So I decided to reject the secrecy premise and am trying super transparency. This post is my life with money up until now as best as I can recall it. I didn’t keep very good records prior to 2013 so some numbers are approximations. All the of the approximations are on really small amounts, so I’m not missing much.
Moving forward, I’ll be sharing as much as I can about money. Specifically, MY money. How I earn it. How I use it. My habits. My beliefs. My experiments. My data.
My hope is that getting a behind the scenes peak of how one dude (me) does what I do will provide valuable knowledge for anyone that wants to take the time to go through it. If you like it, share it, that’s my only request. This post should be read primarily as entertainment and/or cautionary tale.
Short version: I grew up really really poor, but it wasn’t so bad. I’m less poor now, for the time being. Continue reading
January 1, 2015.
I just concluded 30 days of the most rigidly intense dieting I’ve ever done (or maybe just the only dieting I’ve ever successfully done).
It was a lot of fun. It was extremely hard at times. I learned a lot. Now I’m sharing all of the data.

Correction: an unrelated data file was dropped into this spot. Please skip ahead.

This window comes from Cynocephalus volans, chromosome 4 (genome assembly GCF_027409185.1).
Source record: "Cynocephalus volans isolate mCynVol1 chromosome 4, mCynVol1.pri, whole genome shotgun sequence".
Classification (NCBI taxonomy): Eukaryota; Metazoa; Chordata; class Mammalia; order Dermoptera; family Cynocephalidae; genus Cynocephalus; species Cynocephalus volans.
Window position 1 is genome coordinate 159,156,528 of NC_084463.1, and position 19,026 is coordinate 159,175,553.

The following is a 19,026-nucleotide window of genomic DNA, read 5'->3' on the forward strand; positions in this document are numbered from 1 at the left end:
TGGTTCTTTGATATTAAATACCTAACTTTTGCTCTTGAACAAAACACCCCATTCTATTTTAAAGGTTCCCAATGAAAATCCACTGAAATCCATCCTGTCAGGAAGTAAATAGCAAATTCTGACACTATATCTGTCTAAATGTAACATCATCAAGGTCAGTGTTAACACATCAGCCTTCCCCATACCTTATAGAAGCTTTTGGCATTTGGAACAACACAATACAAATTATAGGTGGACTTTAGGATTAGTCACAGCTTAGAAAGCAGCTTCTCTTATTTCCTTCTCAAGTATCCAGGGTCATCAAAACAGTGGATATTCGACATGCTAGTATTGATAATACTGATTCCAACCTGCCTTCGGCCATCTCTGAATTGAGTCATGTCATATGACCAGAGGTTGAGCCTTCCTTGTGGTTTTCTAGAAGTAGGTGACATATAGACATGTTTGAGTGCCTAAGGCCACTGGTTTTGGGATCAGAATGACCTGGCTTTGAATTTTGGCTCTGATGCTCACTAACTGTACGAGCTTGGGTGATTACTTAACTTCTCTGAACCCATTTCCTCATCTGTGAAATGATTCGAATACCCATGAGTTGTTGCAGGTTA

Preface: This is not so much a recap post as a “progress so far” check in. I’m not stopping. I’m just beginning. Also, I’m not trying to prove anything. I have zero interest in discussing the science of dieting/nutrition or the veracity of the course I followed. I’m just posting data and my personal experience. So this is a preemptive ‘chill out’ to all the Paleo people and Vegans.
Enter Human Chorionic Gonadotropin
Here-in referred to as HCG (wikipedia).
The basic premise I was given: Take HCG 2x per day (I have no idea what dose). Spend the first 2 days eating as much as you can of fatty, sugary foods (loading). On day 3, begin an ultra strict 500 calorie per day protocol (continue taking HCG 2x daily). Continue reading